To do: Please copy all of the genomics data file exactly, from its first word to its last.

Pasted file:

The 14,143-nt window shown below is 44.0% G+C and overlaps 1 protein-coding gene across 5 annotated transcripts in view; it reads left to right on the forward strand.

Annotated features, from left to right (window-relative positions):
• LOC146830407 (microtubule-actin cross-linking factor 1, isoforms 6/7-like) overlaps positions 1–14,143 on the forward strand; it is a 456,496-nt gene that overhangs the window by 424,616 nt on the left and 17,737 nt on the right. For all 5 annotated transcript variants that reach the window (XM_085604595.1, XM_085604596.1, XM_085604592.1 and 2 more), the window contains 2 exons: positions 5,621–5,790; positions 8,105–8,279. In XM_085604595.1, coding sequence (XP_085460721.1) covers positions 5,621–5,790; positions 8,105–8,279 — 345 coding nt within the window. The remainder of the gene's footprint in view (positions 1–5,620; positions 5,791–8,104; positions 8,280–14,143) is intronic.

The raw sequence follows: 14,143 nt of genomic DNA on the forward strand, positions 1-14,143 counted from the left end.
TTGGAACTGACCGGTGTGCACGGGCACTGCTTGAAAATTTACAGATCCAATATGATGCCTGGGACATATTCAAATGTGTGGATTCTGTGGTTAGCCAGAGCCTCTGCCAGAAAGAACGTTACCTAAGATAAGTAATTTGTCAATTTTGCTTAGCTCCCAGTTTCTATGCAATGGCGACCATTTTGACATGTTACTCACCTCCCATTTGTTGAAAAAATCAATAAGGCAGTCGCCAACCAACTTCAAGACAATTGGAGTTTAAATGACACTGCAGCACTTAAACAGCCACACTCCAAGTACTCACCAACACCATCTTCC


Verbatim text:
The 14,143-nt window shown below is 44.0% G+C and overlaps 1 protein-coding gene across 5 annotated transcripts in view; it reads left to right on the forward strand.

Annotated features, from left to right (window-relative positions):
• LOC146830407 (microtubule-actin cross-linking factor 1, isoforms 6/7-like) overlaps positions 1–14,143 on the forward strand; it is a 456,496-nt gene that overhangs the window by 424,616 nt on the left and 17,737 nt on the right. For all 5 annotated transcript variants that reach the window (XM_085604595.1, XM_085604596.1, XM_085604592.1 and 2 more), the window contains 2 exons: positions 5,621–5,790; positions 8,105–8,279. In XM_085604595.1, coding sequence (XP_085460721.1) covers positions 5,621–5,790; positions 8,105–8,279 — 345 coding nt within the window. The remainder of the gene's footprint in view (positions 1–5,620; positions 5,791–8,104; positions 8,280–14,143) is intronic.

The raw sequence follows: 14,143 nt of genomic DNA on the forward strand, positions 1-14,143 counted from the left end.
TTGGAACTGACCGGTGTGCACGGGCACTGCTTGAAAATTTACAGATCCAATATGATGCCTGGGACATATTCAAATGTGTGGATTCTGTGGTTAGCCAGAGCCTCTGCCAGAAAGAACGTTACCTAAGATAAGTAATTTGTCAATTTTGCTTAGCTCCCAGTTTCTATGCAATGGCGACCATTTTGACATGTTACTCACCTCCCATTTGTTGAAAAAATCAATAAGGCAGTCGCCAACCAACTTCAAGACAATTGGAGTTTAAATGACACTGCAGCACTTAAACAGCCACACTCCAAGTACTCACCAACACCATCTTCC